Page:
When I made our reservation a few weeks back, I’d read the online menu and thought “Hey up, this place is chasing a Michelin star”, not realising then that it was just about to be awarded one in Michelin’s 2024 announcements for Spain in late November.
Now, it’s fair to say that long tasting menus are not our first choice way of having dinner. But, sometimes, it’s what you have to do, if you want to sample modern, inventive cooking. And, as we were staying in an apartment literally next door to the Hotel Villa Cortes, where the restaurant is located, it was too good an opportunity for a pre-Christmas treat to pass up on.
The menu has a story to tell. It’s the story of the island’s food and food traditions. Apart from your own personalised copy of the menu, you have a map of the island showing where the various dishes relate to. As each is served, they are explained to you and that’s often accompanied by little cards giving more of the history or cultural significance. So, it’s more of an experience than just having dinner. The food is intricate and I couldn’t possible recall of the descriptions but, as best I can, this is what we ate
Several snacks to start. A tuna tartare, a seaweed cracker topped with raw prawns and a couple of others now forgotten.
The Canarian shrimp was only discovered in 1969. It’s become a premium food product and is served raw, along with sea urchin and a crab broth. That’s followed by a bread course – slices from three different crusty loaves, along with a spreadable goats cheese (fashioned to look like one of those wrinkled Canarian potatoes). My companion in life doesn’t like goat in any form so passed on this (apart from scoffing the bread) and would pass on the other goat courses.
Carabinero prawns are local to the Eastern Atlantic and, here, are served raw and chopped up, mixed with rice and sea cucumber. Served separately, a grilled prawn head. Next up, baby squid may have been my favourite dish – cooked through but still with a little chew, it came with an ink sauce and a bit of vegetable puree…
Two fish courses follow. The first had two fillets of fish finished in a rich thermidor sauce. For contast, there’s a couple of cubes of sweet potato, doused with a sharpness from lime . The second dish was cherne which appears on menus all over the tourist area. But they do some culinary wizardry here, curing one small fillet for three days and another for ten days, so the latter has a much firmer texture. They come with three sauces – spinach, mushroom and one made from fish collagen. It all works.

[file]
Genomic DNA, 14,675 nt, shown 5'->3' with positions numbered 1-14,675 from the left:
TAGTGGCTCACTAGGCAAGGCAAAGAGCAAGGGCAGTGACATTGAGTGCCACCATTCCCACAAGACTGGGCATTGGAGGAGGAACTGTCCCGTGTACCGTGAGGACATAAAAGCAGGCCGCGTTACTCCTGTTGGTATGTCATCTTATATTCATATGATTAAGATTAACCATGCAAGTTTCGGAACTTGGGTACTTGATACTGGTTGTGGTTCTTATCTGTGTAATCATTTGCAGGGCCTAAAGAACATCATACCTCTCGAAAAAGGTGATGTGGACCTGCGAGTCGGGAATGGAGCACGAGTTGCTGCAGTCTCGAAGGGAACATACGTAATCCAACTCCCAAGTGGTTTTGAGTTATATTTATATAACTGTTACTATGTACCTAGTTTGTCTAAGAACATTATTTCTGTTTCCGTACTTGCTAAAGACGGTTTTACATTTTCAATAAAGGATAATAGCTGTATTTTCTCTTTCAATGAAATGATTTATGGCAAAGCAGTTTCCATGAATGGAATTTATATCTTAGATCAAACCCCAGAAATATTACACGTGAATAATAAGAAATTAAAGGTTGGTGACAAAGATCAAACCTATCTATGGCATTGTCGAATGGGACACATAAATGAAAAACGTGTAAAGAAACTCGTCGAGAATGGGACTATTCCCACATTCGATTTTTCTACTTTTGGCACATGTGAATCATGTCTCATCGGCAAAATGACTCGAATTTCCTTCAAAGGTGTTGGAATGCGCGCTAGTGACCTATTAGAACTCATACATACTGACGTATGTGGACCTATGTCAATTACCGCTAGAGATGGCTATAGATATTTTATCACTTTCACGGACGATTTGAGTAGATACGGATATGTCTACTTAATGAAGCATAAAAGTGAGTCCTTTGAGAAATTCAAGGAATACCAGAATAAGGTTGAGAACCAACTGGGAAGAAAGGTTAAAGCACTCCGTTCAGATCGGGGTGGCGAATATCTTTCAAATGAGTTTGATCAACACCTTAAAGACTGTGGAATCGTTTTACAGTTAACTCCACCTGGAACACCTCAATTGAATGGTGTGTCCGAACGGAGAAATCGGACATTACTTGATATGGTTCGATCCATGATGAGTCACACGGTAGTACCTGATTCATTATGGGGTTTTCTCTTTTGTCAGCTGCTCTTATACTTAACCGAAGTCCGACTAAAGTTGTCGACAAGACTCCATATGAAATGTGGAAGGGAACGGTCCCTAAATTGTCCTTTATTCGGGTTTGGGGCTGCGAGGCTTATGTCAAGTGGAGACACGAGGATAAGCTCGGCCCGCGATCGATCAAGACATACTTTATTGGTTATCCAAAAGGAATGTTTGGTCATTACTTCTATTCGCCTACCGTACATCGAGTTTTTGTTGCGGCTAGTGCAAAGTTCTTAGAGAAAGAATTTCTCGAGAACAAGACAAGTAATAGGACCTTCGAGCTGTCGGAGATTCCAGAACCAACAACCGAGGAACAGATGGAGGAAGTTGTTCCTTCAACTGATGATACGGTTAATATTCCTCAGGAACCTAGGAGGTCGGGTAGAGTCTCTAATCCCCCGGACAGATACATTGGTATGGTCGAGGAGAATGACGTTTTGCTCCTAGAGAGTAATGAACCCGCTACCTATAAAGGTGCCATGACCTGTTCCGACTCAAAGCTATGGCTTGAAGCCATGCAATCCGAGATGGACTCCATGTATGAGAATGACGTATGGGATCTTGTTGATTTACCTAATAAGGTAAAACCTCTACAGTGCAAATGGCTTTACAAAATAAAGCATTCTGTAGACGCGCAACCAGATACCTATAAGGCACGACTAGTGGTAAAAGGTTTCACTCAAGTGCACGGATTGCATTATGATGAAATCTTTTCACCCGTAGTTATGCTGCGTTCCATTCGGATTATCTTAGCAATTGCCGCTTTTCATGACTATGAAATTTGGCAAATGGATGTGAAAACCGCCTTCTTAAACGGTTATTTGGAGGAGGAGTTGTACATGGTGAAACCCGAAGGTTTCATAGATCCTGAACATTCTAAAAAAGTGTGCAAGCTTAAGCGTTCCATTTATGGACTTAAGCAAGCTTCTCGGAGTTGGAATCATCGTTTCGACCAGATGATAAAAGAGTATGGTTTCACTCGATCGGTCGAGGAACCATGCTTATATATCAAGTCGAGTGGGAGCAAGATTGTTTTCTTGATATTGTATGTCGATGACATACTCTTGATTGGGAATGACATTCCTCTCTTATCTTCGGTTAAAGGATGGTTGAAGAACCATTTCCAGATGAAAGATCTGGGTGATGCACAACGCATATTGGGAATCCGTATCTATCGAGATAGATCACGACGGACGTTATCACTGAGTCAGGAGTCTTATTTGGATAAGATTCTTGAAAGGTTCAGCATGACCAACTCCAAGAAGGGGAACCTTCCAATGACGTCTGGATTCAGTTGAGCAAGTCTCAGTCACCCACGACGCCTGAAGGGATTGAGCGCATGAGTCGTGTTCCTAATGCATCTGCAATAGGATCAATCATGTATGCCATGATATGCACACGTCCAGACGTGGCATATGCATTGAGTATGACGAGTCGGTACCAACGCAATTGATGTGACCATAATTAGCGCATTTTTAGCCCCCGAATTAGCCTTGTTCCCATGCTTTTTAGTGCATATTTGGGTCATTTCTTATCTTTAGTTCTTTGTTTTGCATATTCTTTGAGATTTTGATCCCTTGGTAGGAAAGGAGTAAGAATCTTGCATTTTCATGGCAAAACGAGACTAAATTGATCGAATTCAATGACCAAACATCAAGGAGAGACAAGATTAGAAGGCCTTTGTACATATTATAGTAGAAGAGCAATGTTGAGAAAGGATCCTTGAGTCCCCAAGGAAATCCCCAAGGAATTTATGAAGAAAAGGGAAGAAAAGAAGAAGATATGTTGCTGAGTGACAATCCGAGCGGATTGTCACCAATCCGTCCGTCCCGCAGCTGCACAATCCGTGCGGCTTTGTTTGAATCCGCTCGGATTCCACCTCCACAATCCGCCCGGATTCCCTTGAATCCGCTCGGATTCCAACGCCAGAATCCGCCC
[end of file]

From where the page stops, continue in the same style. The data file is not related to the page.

The 1973 in the restaurant name is a reference to when work started to build the Villa Cortes. By then, the Canarian black pig was close to extinction – in 1981, there were only twenty sows and three boars left. It’s now been saved as restaurants and butchers on the island offer it as a premium product. It is a delicious meat – here a small slice is wrapped round an offal filling and truffle is grated over it.
Goat puts in another appearance, in the form of some shoulder meat, chopped bits of sweetbread and a lovely goat sauce. There’s mashed potato and shards of crispy potato skin. I thought this was delicioius and, of course, with my companion’s aversion to goat, meant I got seconds.
At this point, a palate cleansing sorbet is served, made from goats milk yoghurt. Really tangy.
A cheese course was a revelation.They have two trollies loaded with about thirty Canarian sheep and goat cheeses, almost all from small producers. Who knew there was such a variety. The server selects six for you, takes them away to be plated, returning with a little salad and slices of a very thin and crisp slices of toast.
Dessert is listed as “Eat Tenerife” and it is, indeed, a chocolate concoction in the shape of the island. The server suggests eating it from south to north and, as you do, you pick up flavours of cream, pineapple, banana,(of course) and a little chilli at the end. Each mouthful tastes different to the previous one. Clever or what?
Petit fours are served with coffee. You’re invited to select from an array displayed on a boards. All are excellent. The coffee itself was the only duff note of the evening – being thin on flavour and only lukewarm.
And, when you’ve finished eating, you’re invited to do a quick tour of the kitchen, where one of the chefs explains some of the gizmos they have to do some of the wizardry. A dehydrator, for example, to create powders and a centrifuge for separating liquids.
This had been a fascinating and enjoyable evening (if a very lengthy one, taking about four hours) with food that was delicious yet, at times, challenging. Tableware was fantastic. Very thin stems on glasses, craft made crockery with some pieces seemingly made from lumps of volcanic rock. Service was first rate throughout. For some years, I’ve reckoned a meal at a Costa Adeje hotel restaurant was the best food I’d eaten in Tenerife in some 25+ years visiting. But I’d have to say that Taste 1973 has now pushed that meal aside. This really is the most elegant, refined and complex food I have experienced on the island. And very reasonably priced in comparison with many UK Michelins 1* restaurants. But, with their unique story to tell, I suspect it will be quite a while before there are changes to the menu which probably means it’ll be quite a while before we’d want to go back.